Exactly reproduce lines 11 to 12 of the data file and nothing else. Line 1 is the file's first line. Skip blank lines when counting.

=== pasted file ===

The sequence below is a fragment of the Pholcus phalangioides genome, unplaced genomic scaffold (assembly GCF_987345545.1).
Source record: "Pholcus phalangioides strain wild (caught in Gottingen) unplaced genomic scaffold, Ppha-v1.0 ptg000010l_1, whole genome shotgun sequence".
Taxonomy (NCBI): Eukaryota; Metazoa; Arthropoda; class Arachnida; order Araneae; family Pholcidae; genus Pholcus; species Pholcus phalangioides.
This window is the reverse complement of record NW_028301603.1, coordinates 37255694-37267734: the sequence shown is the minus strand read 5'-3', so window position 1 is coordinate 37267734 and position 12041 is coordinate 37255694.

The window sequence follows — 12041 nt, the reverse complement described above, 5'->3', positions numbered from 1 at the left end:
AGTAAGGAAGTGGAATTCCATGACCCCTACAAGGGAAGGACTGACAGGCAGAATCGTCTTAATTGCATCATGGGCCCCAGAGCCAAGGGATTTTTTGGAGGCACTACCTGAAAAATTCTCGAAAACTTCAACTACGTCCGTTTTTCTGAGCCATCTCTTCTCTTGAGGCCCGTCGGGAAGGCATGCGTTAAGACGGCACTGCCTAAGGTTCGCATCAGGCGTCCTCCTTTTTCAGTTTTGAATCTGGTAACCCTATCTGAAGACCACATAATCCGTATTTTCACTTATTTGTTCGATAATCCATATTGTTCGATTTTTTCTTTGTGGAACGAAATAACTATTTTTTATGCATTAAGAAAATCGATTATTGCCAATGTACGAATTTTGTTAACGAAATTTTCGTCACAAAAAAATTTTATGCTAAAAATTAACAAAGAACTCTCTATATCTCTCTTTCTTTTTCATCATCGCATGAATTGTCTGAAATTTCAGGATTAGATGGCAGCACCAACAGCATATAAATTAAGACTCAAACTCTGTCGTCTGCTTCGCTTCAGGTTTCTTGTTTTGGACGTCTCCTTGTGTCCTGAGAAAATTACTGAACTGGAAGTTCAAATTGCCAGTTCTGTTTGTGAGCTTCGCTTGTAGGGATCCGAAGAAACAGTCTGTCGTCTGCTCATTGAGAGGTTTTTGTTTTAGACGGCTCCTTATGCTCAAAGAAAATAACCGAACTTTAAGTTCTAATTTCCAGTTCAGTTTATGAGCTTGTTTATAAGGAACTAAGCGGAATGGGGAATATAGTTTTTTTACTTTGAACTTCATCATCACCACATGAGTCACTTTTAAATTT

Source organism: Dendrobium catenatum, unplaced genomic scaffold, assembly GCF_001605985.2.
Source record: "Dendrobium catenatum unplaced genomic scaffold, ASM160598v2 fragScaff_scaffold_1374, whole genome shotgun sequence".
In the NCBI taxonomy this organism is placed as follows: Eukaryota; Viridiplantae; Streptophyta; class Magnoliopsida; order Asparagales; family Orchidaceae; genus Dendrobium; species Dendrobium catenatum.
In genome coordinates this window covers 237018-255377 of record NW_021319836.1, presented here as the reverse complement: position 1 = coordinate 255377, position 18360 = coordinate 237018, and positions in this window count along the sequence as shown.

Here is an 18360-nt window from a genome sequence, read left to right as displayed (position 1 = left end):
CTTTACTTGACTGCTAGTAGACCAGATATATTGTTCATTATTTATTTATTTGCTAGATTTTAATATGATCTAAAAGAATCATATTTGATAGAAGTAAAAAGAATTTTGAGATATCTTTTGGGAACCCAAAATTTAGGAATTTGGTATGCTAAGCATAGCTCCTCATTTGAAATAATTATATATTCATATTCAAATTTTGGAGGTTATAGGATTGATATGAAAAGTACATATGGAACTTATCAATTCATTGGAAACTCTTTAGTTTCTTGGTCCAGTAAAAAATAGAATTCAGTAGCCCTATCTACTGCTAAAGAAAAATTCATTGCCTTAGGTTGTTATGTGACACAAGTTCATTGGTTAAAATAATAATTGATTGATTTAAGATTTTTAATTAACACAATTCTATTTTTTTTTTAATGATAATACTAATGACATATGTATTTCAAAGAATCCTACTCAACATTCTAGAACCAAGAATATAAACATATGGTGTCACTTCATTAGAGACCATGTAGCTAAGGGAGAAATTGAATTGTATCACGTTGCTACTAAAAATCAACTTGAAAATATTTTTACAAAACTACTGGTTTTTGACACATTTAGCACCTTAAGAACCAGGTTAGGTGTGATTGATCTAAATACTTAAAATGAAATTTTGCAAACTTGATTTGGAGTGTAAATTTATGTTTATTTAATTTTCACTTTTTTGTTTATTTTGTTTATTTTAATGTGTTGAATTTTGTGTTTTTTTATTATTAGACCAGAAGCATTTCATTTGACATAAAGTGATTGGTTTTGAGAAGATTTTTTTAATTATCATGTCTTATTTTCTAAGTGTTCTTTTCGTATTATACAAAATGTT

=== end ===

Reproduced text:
Here is an 18360-nt window from a genome sequence, read left to right as displayed (position 1 = left end):
CTTTACTTGACTGCTAGTAGACCAGATATATTGTTCATTATTTATTTATTTGCTAGATTTTAATATGATCTAAAAGAATCATATTTGATAGAAGTAAAAAGAATTTTGAGATATCTTTTGGGAACCCAAAATTTAGGAATTTGGTATGCTAAGCATAGCTCCTCATTTGAAATAATTATATATTCATATTCAAATTTTGGAGGTTATAGGATTGATATGAAAAGTACATATGGAACTTATCAATTCATTGGAAACTCTTTAGTTTCTTGGTCCAGTAAAAAATAGAATTCAGTAGCCCTATCTACTGCTAAAGAAAAATTCATTGCCTTAGGTTGTTATGTGACACAAGTTCATTGGTTAAAATAATAATTGATTGATTTAAGATTTTTAATTAACACAATTCTATTTTTTTTTTAATGATAATACTAATGACATATGTATTTCAAAGAATCCTACTCAACATTCTAGAACCAAGAATATAAACATATGGTGTCACTTCATTAGAGACCATGTAGCTAAGGGAGAAATTGAATTGTATCACGTTGCTACTAAAAATCAACTTGAAAATATTTTTACAAAACTACTGGTTTTTGACACATTTAGCACCTTAAGAACCAGGTTAGGTGTGATTGATCTAAATACTTAAAATGAAATTTTGCAAACTTGATTTGGAGTGTAAATTTATGTTTATTTAATTTTCACTTTTTTGTTTATTTTGTTTATTTTAATGTGTTGAATTTTGTGTTTTTTTATTATTAGACCAGAAGCATTTCATTTGACATAAAGTGATTGGTTTTGAGAAGATTTTTTTAATTATCATGTCTTATTTTCTAAGTGTTCTTTTCGTATTATACAAAATGTT